Be Prepared To Fight For Your Life

When the Publisher of Canadian Martial Arts Magazine first approached me to write a continuing column on self-defense, I was, to say the least, pleased to do so. However, as I sat at my desk, staring intently at the blank screen on my word processor, fingers poised to pound out vast amounts of profound information, little beads of sweat began to well up on my forehead. My spine began to decalcify, and my fingers curled into hard white-knuckled fists. Everything I had ever learned and taught was bouncing around my brain like an exploding tennis ball factory. Where to begin?

My apprehension sprung from having discovered over the past two thirds of my life, that discussing self-defense is just about par with discussing religion and politics. Everyone has an opinion and a method. For some, visions of Chuck Norris flying across the silver screen come to mind. This is hardly the truth.

As I write this, accused sex slayer Paul Bernardo, now known as Paul Teale, faces three more charges related to the sexual assaults of 17 victims in the Southern Ontario area, bringing the total to 46. He also faces nine charges in the sex slaying of Kristen French, 15, and Leslie Mahaffy, 14. His estranged wife, Karla, was earlier convicted of two counts of manslaughter and sentenced to 12 years in a federal prison.

I want you to take a moment and think about what you do for a living. Do you have a hobby? Have you been doing it long? Are you good at it?

Now consider this; if a person can sexually assault 17 victims over a span of only a few years, and savagely murder two teenage girls over that period of time, can you imagine just how good that person is at what he does?

As a practicing martial artist, you trust and believe in your particular style. And that's fine. You practice with unwavering faith, your forms, two and three step sparring drills, free-style non-contact sparring and of course your self-defense techniques. You practice twisting a compliant partner's arm into something that looks like it belongs in a Saturday morning cartoon. That's fine, but are you learning how to fight?

The ‘F' word!

Just what do you think you would have to do to get a serial rapist-murderer off you? Do you think slapping his face would do it? Do you think you could affect a wristlock on such a seething animal? I don't think so. I think you would have to punch, scream, scratch, and kick, spit, bite and fight, fight, fight!

Unfortunately however, the word ‘fight' conjures up all sorts of nasty things in the minds of everyday ‘civilized' people. As a society that is becoming increasingly fearful of random violence, we instinctively move to our comfort zone, locking our doors and building entrances, choosing to hide away. We really don't want to think about ever actually having to face a violent attacker on a darkened street or in our homes.

But what about those of us that decide not to be a victim? What is it we do to sooth our anxieties? Will we dress up in a freshly-washed, neatly-pressed uniform, and go through the motions of what are perceived to be combative situations against other consenting parties, all the while tricking ourselves into believing what we're doing is based on some degree of reality? We acquire a few skills, and a false sense of security sets in.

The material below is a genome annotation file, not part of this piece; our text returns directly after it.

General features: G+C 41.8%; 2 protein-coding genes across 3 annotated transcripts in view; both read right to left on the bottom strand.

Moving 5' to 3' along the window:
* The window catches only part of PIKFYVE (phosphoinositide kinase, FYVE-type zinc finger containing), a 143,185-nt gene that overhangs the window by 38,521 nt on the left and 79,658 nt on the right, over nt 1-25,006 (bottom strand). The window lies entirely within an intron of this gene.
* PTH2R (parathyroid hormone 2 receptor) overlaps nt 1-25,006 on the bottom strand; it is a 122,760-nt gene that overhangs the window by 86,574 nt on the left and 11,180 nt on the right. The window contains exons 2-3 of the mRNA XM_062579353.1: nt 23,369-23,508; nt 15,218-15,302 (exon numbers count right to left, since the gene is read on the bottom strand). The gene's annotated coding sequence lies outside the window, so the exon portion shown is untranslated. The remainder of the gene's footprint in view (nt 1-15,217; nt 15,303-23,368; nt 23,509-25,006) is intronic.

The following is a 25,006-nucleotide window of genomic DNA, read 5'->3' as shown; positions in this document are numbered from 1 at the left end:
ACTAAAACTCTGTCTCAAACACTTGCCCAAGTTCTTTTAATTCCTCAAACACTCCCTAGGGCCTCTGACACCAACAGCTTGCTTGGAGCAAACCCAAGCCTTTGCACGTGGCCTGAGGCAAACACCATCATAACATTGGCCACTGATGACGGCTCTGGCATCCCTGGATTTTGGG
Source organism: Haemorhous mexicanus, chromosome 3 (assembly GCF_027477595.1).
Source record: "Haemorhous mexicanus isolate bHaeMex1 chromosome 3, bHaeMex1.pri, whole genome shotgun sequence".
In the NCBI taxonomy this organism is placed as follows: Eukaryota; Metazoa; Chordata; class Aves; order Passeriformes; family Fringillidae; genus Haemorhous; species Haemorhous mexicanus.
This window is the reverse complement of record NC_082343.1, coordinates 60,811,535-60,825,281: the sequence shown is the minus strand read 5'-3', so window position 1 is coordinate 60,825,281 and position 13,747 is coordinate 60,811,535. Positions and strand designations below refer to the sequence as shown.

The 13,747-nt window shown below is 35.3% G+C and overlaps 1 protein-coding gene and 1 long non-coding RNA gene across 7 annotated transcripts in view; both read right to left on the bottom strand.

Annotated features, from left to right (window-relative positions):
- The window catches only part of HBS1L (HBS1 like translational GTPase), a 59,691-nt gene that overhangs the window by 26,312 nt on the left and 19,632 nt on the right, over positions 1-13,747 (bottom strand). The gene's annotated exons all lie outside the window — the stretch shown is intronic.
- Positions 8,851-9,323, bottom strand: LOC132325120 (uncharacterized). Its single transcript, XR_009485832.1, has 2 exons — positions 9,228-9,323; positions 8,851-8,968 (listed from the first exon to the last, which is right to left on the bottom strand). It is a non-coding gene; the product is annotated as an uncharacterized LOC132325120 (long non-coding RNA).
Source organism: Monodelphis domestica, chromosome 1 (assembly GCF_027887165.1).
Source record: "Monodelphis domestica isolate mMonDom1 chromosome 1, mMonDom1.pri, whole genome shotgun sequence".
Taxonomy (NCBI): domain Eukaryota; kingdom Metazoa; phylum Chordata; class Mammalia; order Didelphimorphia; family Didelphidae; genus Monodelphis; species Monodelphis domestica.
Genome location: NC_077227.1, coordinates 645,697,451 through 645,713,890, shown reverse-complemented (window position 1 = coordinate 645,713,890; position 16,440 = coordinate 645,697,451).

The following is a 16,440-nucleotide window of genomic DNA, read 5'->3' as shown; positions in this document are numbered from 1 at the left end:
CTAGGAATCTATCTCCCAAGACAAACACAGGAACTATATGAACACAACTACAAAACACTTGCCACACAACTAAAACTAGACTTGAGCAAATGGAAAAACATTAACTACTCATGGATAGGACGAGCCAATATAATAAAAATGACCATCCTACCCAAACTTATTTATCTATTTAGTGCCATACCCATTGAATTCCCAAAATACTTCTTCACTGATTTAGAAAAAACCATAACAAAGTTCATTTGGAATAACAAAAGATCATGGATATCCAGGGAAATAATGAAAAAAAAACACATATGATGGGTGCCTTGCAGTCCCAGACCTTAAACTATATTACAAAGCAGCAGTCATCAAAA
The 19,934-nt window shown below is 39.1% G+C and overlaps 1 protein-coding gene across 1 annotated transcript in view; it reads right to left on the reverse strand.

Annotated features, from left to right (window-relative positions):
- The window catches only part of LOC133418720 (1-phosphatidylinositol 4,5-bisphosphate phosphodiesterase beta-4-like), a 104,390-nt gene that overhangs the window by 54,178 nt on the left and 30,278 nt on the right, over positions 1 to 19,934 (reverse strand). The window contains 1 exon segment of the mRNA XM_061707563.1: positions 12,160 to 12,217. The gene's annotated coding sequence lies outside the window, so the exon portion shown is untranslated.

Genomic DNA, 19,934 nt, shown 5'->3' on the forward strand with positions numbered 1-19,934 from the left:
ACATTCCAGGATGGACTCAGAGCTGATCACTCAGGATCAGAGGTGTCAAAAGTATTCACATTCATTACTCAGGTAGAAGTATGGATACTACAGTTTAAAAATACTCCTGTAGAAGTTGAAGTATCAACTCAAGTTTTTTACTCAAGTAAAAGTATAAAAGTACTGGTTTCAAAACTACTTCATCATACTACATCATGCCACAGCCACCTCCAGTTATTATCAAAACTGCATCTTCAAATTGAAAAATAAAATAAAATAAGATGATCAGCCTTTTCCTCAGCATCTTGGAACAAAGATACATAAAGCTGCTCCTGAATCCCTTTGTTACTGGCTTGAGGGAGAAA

Now don't get me wrong. I personally know many people who can affect a wristlock faster than you can ask them not to. I also know several people that can actually defend themselves by tying you up in knots and toss you around a room like a rag-doll. But these people have made martial arts their lifelong commitment. They're no longer in the martial arts. The martial arts are in them. It's a state of mind – an attitude.

There are three basic qualities I believe necessary to achieve great success in absolutely every endeavor in life whether it be a mathematics exam or the world heavyweight boxing title. They are physical ability, knowledge and attitude. Of these, attitude is most important. With the proper attitude, physical skill and knowledge will surely follow. Attitude is the fuel that puts the fire behind your punch, and the tiger in your eye to take one back. Even the most heavily armed Air Force fighter jet is useless without fueling it first. You punch with your heart. Your fist is just the tool.

Simply put, self-defense is the violent application of an offensive attitude employing physical means. Anything less, and you're toast!

A big part of becoming a self-defense ‘expert' is learning to think like one. Knowing when to fight, and when not to, is perhaps one of the greatest skills you can learn. For instance, fighting against someone who's using any kind of deadly weapon, in most cases, is absolutely foolish. But that decision will be yours, and yours alone, depending entirely on the situation at hand.

Perhaps the greatest skill you can learn is one of total awareness. Knowing your environment and what goes on around you at all time. You must never allow complacency, the ‘it will never happen to me' syndrome to blind your judgment. And I cannot stress enough that this is definitely not a defensive attitude. This is an attitude on the offensive!

Think: Has your instructor ever used the technique he's teaching you in a real combative situation, or is he teaching it to you and telling you it works because someone taught it to him and told him it does? Are the techniques you practice over and over again, and the energy and attitude you put into them, suitable to a real-life violent situation? If not, and if self-defense was your original aim, why are you wasting your time?

Next time I'll discuss what happens to some 15,000 Canadians each and every year, and offer some tips that might help prevent it from ever happening to you.

Until next time, keep the attitude!

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